Scott and Joan Bolzan co-authored a book, My Life, Deleted, released on Oct. 4 by HarperCollins. It made the New York Times bestseller list its first two weeks and was the subject of a story in the Nov. 14 issue of People magazine.
Scott Bolzan’s book tour included appearances on Good Morning America, The View, Huckabee, Fox & Friends, The Doctors and Dr. Phil, which brought an unexpected reward.
Bolzan said Phil McGraw referred him to Dr. Frank Lawlis in Dallas, where Bolzan went for three days of testing. How his brain functioned was checked, along with which areas had been affected and whether Bolzan’s medications or exposure to heavy metals like lead or mercury played a part in his memory loss.
“We also assessed whether he could enhance his rehabilitation through relaxation and breathing techniques,” Lawlis said via e-mail. “We did find some of his brain patterns related to high stress and depression, which was problematic in restoring optimal brain function.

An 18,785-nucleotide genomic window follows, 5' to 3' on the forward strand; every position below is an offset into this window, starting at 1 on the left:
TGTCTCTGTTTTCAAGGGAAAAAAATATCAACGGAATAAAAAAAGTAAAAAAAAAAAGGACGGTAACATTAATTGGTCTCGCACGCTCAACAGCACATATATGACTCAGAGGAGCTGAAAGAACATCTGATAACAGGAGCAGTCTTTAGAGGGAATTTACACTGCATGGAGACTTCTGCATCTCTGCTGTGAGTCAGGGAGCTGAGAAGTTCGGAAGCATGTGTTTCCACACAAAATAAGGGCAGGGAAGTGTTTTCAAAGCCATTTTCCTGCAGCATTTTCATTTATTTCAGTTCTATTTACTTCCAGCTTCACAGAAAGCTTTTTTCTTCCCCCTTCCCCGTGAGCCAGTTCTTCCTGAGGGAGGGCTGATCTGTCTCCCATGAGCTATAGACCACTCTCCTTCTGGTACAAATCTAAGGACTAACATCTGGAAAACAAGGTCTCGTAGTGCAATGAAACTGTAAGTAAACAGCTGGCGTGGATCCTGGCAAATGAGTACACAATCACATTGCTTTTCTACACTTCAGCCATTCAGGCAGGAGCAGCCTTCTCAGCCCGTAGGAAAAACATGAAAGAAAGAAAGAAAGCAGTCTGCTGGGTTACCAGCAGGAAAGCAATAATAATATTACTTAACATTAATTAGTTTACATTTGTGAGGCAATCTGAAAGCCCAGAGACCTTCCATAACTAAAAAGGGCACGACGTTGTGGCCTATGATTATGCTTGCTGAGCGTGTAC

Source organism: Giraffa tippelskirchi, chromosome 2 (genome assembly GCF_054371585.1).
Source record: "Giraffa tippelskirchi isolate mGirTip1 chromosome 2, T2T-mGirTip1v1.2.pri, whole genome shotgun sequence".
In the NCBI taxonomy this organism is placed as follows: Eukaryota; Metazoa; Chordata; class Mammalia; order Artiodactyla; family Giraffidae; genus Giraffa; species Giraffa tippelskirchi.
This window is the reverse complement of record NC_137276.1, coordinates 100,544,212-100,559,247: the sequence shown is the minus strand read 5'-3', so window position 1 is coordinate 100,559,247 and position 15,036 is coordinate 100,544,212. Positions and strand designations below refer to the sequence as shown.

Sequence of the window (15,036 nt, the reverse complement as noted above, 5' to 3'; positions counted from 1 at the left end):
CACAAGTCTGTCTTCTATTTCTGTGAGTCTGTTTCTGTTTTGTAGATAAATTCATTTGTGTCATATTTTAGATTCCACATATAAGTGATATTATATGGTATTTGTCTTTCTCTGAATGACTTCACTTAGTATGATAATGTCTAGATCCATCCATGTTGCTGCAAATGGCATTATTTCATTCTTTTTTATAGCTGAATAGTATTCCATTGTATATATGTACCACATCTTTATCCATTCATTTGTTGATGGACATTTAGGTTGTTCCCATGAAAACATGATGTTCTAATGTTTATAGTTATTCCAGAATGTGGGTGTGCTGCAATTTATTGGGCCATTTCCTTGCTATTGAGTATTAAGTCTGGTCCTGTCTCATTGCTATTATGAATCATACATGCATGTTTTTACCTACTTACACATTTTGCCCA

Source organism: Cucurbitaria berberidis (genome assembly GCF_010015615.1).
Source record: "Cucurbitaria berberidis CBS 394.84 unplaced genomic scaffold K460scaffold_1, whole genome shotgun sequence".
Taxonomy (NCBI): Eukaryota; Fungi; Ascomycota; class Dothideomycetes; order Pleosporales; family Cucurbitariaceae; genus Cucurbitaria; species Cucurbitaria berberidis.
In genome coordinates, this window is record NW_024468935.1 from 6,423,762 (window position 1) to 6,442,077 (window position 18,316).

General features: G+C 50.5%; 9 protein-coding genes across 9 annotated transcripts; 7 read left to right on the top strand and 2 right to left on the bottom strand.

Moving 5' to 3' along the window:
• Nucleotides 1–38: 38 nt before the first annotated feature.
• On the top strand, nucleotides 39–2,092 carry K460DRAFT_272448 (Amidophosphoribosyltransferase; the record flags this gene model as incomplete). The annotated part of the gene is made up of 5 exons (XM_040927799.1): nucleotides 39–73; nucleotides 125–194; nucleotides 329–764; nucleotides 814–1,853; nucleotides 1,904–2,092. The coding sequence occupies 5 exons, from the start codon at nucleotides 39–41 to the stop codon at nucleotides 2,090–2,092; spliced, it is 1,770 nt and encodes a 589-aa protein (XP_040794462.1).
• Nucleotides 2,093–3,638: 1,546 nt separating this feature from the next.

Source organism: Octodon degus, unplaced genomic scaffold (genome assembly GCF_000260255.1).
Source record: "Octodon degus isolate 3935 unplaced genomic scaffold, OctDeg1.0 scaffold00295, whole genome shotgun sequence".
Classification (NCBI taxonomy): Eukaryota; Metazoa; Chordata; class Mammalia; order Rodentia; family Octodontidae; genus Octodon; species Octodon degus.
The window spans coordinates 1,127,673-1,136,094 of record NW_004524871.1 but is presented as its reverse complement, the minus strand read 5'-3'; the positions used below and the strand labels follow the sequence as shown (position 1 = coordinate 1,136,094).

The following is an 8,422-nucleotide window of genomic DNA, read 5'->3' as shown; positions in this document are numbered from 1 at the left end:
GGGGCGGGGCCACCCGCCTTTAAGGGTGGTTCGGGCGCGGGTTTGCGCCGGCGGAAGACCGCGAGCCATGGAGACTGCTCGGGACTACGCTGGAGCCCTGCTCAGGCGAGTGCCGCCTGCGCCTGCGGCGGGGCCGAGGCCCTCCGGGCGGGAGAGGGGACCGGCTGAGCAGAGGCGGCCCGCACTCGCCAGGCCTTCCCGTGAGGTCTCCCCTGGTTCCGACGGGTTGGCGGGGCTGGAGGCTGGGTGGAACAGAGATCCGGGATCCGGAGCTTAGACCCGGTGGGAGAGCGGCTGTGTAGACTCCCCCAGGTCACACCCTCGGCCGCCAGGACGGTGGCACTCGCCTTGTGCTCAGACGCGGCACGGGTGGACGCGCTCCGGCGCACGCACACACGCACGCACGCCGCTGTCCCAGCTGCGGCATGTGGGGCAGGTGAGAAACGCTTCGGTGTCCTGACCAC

“This visit did not exhaust our ideas for greater chances of recovery, but it was a start that should have been initiated a long time ago.”
Hyperbaric oxygen therapy was recommended, which Bolzan believes brought a breakthrough when he started to remember his dreams after his fifth treatment.
The therapy, which he began in early October, might help improve the blood flow in his brain. Bolzan takes the Alzheimer’s medication Aricept for the same purpose, along with anti-depressants to help him cope with his frightening condition.
Knowing what he’d been dreaming about might seem minor to some, but for Bolzan it was “like Christmas.”
“For the past three years I would never remember dreams and it drove me crazy,” said Bolzan, a former pilot who also lost half the vision in his right eye. “I woke up and it was a dream of me flying an airplane. I talk about flying almost on a daily basis through interviews.
“After remembering dreams, it made me feel one step closer to being normal.”
— Marla Ridenour